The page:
Idealistic perfection is a figment of our imagination. It is unattainable. Unattainable. Unattainable. It does not exist.

I have finally grown tired of the daily grind of guilt and inadequacy when it comes to parenting. The only thing that feeling guilty has ever done for me is make me feel guilty. That’s it. It hasn’t made me a better person. On the contrary, the feelings of guilt and inadequacy have made me a worse parent by muddling the moments I spend with my kids. It clouds my true joy and makes me grumpy.

We are loving our children and they feel loved. That is what’s happening. We are doing great and awesome things with our kids. We look at them and listen to them when they speak. We hold them and comfort them when they are upset. We counsel our children when they are confused about how to negotiate a relationship with a friend and we have the wisdom to tell them something of real value. We consider their physical health and well being and stay up all night just to watch them breath. We protect them from harm as best as any parent can and ask them questions that will lead them to a better understanding of their own safety. We watch out for their latent talents and hidden gifts and drive their butts all over town to lessons and book clubs and sporting events so that they might find the joy in who they are as much as we do. And we do all of these things and dozens more every day. Every day! For years on end.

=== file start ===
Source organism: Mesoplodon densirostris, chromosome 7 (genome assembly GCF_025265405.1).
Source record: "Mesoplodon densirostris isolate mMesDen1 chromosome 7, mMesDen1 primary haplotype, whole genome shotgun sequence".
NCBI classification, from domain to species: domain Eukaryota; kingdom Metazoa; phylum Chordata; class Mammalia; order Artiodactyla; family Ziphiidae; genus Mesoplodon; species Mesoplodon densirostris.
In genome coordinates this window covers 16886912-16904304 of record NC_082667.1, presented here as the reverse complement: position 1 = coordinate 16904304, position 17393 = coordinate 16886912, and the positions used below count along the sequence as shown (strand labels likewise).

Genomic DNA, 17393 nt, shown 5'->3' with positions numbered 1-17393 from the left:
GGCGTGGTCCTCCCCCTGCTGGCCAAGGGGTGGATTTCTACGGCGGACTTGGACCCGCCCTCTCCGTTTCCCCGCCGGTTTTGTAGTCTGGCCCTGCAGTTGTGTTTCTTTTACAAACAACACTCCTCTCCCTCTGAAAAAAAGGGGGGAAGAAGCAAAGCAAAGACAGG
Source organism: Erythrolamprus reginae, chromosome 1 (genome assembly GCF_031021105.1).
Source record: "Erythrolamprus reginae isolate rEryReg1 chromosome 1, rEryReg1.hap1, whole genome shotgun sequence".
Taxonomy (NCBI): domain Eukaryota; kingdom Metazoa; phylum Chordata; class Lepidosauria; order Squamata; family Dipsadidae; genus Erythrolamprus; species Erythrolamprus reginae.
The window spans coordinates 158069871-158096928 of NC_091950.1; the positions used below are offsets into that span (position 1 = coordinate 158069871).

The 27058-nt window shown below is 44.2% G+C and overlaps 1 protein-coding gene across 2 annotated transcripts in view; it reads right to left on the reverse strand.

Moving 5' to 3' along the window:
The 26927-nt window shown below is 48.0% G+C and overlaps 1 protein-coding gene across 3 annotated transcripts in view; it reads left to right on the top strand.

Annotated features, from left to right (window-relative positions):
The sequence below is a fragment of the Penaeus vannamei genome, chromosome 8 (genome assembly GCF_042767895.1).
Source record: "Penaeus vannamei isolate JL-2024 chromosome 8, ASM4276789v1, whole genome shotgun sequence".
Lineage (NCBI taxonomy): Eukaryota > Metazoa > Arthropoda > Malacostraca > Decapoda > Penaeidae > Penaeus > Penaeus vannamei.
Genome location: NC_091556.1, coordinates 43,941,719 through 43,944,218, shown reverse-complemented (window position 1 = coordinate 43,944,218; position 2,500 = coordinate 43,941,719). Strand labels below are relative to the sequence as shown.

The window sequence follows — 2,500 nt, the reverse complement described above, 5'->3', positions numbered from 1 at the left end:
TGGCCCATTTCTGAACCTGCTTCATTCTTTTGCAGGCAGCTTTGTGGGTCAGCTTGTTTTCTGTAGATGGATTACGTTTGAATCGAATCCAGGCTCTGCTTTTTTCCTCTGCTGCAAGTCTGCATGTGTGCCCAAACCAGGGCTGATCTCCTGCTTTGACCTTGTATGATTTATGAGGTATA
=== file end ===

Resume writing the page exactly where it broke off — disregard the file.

Come on people, we’re perfect parents!